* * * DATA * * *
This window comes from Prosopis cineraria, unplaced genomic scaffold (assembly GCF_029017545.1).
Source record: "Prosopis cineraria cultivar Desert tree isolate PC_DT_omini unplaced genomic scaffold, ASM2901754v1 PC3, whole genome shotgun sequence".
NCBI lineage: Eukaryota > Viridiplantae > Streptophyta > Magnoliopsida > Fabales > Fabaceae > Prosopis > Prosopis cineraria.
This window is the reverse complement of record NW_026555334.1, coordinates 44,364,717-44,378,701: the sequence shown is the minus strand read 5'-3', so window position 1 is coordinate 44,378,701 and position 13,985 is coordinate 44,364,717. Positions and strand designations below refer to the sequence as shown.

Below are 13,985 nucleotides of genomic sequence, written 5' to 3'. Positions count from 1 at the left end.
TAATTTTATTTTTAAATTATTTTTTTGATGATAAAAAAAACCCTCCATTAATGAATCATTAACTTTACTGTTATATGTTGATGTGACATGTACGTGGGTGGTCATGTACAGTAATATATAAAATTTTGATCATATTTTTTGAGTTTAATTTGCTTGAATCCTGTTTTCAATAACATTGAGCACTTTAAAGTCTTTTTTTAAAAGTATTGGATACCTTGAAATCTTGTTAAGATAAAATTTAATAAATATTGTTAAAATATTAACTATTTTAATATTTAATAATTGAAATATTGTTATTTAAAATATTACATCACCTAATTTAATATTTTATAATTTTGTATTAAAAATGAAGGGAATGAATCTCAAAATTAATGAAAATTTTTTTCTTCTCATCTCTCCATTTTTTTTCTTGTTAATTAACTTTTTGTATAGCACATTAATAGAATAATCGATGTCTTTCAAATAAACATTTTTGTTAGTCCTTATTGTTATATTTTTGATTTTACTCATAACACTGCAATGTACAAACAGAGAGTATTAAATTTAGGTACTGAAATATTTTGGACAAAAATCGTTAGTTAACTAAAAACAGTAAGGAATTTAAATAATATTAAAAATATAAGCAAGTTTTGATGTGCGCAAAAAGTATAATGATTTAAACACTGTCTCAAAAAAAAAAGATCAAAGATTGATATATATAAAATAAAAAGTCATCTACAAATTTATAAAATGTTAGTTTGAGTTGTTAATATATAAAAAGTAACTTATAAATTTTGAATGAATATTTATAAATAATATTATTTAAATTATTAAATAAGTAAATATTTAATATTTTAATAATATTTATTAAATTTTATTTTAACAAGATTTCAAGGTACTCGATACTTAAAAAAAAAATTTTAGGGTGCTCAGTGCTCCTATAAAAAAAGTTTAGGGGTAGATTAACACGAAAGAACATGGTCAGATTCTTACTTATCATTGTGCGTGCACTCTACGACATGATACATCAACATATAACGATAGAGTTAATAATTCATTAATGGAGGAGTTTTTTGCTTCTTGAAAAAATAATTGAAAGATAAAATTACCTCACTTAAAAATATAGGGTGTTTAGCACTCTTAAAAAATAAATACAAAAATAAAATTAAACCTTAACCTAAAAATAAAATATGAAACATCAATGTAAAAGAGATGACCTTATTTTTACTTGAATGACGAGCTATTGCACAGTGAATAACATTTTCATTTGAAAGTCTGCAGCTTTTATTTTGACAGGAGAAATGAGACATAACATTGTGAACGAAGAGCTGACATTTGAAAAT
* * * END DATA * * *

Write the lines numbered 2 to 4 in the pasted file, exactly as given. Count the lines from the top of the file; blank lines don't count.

Source record: "Prosopis cineraria cultivar Desert tree isolate PC_DT_omini unplaced genomic scaffold, ASM2901754v1 PC3, whole genome shotgun sequence".
NCBI lineage: Eukaryota > Viridiplantae > Streptophyta > Magnoliopsida > Fabales > Fabaceae > Prosopis > Prosopis cineraria.
This window is the reverse complement of record NW_026555334.1, coordinates 44,364,717-44,378,701: the sequence shown is the minus strand read 5'-3', so window position 1 is coordinate 44,378,701 and position 13,985 is coordinate 44,364,717. Positions and strand designations below refer to the sequence as shown.